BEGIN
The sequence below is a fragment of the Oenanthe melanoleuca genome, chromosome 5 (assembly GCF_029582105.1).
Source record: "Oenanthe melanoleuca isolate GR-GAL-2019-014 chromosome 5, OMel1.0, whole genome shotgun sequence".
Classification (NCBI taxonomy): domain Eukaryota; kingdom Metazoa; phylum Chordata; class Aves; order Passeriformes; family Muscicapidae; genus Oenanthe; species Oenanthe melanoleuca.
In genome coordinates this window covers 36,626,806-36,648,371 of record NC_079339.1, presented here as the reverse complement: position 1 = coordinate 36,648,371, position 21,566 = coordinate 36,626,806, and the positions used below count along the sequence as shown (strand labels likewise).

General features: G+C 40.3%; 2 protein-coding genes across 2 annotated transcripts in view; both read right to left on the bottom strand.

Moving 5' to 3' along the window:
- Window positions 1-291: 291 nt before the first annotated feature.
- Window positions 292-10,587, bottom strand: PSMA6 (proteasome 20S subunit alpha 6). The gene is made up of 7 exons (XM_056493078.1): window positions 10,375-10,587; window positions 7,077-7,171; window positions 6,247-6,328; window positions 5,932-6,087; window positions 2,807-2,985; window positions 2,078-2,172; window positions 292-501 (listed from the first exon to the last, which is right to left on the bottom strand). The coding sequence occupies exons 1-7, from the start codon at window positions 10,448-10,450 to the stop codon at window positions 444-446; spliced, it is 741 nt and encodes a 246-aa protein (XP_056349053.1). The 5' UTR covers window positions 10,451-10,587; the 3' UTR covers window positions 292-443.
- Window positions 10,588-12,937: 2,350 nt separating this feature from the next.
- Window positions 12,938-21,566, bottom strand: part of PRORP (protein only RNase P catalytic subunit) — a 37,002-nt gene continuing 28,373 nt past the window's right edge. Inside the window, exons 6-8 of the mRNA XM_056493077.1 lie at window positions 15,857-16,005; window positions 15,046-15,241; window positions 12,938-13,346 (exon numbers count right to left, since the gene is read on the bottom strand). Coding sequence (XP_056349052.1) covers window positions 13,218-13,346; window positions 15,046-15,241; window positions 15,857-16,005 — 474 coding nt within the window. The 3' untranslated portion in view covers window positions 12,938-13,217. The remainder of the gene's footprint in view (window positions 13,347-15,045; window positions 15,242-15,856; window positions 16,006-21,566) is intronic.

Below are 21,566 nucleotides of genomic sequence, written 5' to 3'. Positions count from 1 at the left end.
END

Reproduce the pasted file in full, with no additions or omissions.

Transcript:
The sequence below is a fragment of the Oenanthe melanoleuca genome, chromosome 5 (assembly GCF_029582105.1).
Source record: "Oenanthe melanoleuca isolate GR-GAL-2019-014 chromosome 5, OMel1.0, whole genome shotgun sequence".
Classification (NCBI taxonomy): domain Eukaryota; kingdom Metazoa; phylum Chordata; class Aves; order Passeriformes; family Muscicapidae; genus Oenanthe; species Oenanthe melanoleuca.
In genome coordinates this window covers 36,626,806-36,648,371 of record NC_079339.1, presented here as the reverse complement: position 1 = coordinate 36,648,371, position 21,566 = coordinate 36,626,806, and the positions used below count along the sequence as shown (strand labels likewise).

General features: G+C 40.3%; 2 protein-coding genes across 2 annotated transcripts in view; both read right to left on the bottom strand.

Moving 5' to 3' along the window:
- Window positions 1-291: 291 nt before the first annotated feature.
- Window positions 292-10,587, bottom strand: PSMA6 (proteasome 20S subunit alpha 6). The gene is made up of 7 exons (XM_056493078.1): window positions 10,375-10,587; window positions 7,077-7,171; window positions 6,247-6,328; window positions 5,932-6,087; window positions 2,807-2,985; window positions 2,078-2,172; window positions 292-501 (listed from the first exon to the last, which is right to left on the bottom strand). The coding sequence occupies exons 1-7, from the start codon at window positions 10,448-10,450 to the stop codon at window positions 444-446; spliced, it is 741 nt and encodes a 246-aa protein (XP_056349053.1). The 5' UTR covers window positions 10,451-10,587; the 3' UTR covers window positions 292-443.
- Window positions 10,588-12,937: 2,350 nt separating this feature from the next.
- Window positions 12,938-21,566, bottom strand: part of PRORP (protein only RNase P catalytic subunit) — a 37,002-nt gene continuing 28,373 nt past the window's right edge. Inside the window, exons 6-8 of the mRNA XM_056493077.1 lie at window positions 15,857-16,005; window positions 15,046-15,241; window positions 12,938-13,346 (exon numbers count right to left, since the gene is read on the bottom strand). Coding sequence (XP_056349052.1) covers window positions 13,218-13,346; window positions 15,046-15,241; window positions 15,857-16,005 — 474 coding nt within the window. The 3' untranslated portion in view covers window positions 12,938-13,217. The remainder of the gene's footprint in view (window positions 13,347-15,045; window positions 15,242-15,856; window positions 16,006-21,566) is intronic.

Below are 21,566 nucleotides of genomic sequence, written 5' to 3'. Positions count from 1 at the left end.